Movement, the nervous system and the sixth sense: proprioception
The sixth sense is a basic function of your nervous system called proprioception. It’s how you know where to place your feet when you walk, how a swing can squish a club into the path of an incoming ball, and how you can touch both fingers together behind your head without looking. Proprioception is your body’s ability to know where it is in space.
Surprisingly, the vast majority of information traveling through your nervous system is below the surface. Furman and Gallo, in their textbook The Neurophysics of Human Behavior, state that throughout the nervous system, there are trillions of pieces of information flowing through your nerves. Of these, we are consciously aware of about fifty at any given time. The constant evaluation of motion information through the proprioceptive part of your nervous system is similar behind the scenes. However, it has a strong effect on your health.
The authors of this program, wellness chiropractors, have seen firsthand how proper nervous system function and proprioception are essential to health through working with patients, as chiropractors have seen for over 100 years. Roger Sperry, PhD, received the Nobel Prize in Medicine in 1981 for his work in brain research. Thus he described how important the effect of proprioception was and its contribution to the key element of nerve supply in overall health. “Better than 90 percent of the brain’s energy output is used relative to the physical body in its gravitational field. The more mechanically deformed a person is, the less energy is available for thought, metabolism, and healing.”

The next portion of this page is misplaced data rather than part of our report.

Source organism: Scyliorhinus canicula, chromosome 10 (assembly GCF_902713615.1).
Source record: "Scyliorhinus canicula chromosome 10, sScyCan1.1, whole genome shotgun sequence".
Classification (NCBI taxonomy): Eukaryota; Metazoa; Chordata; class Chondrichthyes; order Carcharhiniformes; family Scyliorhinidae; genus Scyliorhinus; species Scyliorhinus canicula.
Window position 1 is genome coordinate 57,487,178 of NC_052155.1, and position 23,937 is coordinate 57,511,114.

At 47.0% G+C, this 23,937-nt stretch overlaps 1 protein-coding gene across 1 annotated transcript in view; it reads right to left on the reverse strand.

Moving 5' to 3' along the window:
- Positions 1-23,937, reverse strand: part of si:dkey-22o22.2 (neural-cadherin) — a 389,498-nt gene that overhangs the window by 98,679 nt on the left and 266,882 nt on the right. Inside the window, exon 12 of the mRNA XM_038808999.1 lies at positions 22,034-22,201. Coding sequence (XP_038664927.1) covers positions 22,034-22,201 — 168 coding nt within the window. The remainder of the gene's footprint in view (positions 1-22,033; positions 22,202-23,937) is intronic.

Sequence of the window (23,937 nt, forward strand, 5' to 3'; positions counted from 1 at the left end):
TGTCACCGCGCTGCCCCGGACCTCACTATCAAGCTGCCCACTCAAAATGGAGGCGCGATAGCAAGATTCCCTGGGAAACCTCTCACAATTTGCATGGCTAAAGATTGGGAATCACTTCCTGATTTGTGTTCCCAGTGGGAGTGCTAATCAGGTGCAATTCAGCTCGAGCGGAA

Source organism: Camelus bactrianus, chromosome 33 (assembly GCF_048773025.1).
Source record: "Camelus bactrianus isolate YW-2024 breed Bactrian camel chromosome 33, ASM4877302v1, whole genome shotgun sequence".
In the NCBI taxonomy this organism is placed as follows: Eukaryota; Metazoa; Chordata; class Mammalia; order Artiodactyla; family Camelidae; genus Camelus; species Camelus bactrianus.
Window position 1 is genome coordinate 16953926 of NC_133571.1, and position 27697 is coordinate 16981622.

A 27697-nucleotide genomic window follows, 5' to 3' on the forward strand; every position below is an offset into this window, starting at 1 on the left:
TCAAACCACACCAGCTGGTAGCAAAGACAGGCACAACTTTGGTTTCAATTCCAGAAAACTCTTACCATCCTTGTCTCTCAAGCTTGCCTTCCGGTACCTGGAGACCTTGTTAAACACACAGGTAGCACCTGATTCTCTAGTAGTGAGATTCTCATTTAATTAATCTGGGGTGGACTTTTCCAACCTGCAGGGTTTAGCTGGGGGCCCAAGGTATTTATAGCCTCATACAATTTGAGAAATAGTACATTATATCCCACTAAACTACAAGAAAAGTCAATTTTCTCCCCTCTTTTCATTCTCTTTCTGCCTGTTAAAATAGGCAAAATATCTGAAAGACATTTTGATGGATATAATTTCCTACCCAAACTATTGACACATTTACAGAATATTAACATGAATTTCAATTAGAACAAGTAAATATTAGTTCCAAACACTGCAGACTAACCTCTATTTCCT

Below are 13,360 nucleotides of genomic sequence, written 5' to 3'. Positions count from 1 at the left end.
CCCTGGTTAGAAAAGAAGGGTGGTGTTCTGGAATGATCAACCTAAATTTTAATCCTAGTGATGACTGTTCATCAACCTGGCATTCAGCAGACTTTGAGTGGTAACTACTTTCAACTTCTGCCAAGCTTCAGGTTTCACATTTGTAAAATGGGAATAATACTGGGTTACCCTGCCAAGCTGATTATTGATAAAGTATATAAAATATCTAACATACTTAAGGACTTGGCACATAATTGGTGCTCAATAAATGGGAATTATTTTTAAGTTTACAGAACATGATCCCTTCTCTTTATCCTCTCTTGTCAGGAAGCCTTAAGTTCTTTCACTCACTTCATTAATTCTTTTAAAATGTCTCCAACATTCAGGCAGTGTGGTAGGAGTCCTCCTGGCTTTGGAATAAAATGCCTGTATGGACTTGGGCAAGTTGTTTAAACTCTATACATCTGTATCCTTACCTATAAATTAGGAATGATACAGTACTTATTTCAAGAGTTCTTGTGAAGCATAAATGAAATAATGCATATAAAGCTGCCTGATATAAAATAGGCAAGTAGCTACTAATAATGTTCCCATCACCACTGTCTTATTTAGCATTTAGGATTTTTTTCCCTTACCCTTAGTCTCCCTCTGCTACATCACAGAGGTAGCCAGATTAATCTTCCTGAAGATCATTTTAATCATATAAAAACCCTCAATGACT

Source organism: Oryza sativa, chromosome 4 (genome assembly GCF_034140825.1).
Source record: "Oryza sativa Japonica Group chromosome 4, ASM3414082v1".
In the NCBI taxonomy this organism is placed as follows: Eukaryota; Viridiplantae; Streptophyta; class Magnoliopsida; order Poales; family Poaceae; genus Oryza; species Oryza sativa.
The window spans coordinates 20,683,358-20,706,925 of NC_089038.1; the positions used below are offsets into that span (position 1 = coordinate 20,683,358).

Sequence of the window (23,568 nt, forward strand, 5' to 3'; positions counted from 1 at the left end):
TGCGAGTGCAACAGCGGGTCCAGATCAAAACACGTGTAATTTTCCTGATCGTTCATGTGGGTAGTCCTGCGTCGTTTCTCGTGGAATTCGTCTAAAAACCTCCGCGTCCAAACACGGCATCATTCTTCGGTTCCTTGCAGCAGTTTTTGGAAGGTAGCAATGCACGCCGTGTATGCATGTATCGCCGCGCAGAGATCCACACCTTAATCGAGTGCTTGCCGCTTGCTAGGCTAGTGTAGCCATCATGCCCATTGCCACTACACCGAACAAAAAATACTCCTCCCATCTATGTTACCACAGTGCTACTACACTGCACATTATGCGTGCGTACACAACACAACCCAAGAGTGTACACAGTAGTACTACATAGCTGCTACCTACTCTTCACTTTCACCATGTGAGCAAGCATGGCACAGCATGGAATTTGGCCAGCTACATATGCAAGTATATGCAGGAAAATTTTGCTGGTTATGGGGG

Unconscious understanding of body positions and movements has always been the critical element of any moving animal species. Without it, it is impossible to perform the basic functions of finding food and water, shelter and reproduction. Because of this, the proprioceptive component of your nerve supply is integral to regulating your body’s ability to handle stress.
Stress and your nervous system
Ultimately, it is your nervous system that is responsible for managing stress. Stress comes from three categories of sources: chemical, physical, and mental. That is, stress results from unhealthy choices in your fuel, air, and spark. Once your body experiences stress, however, there is a common response from your body.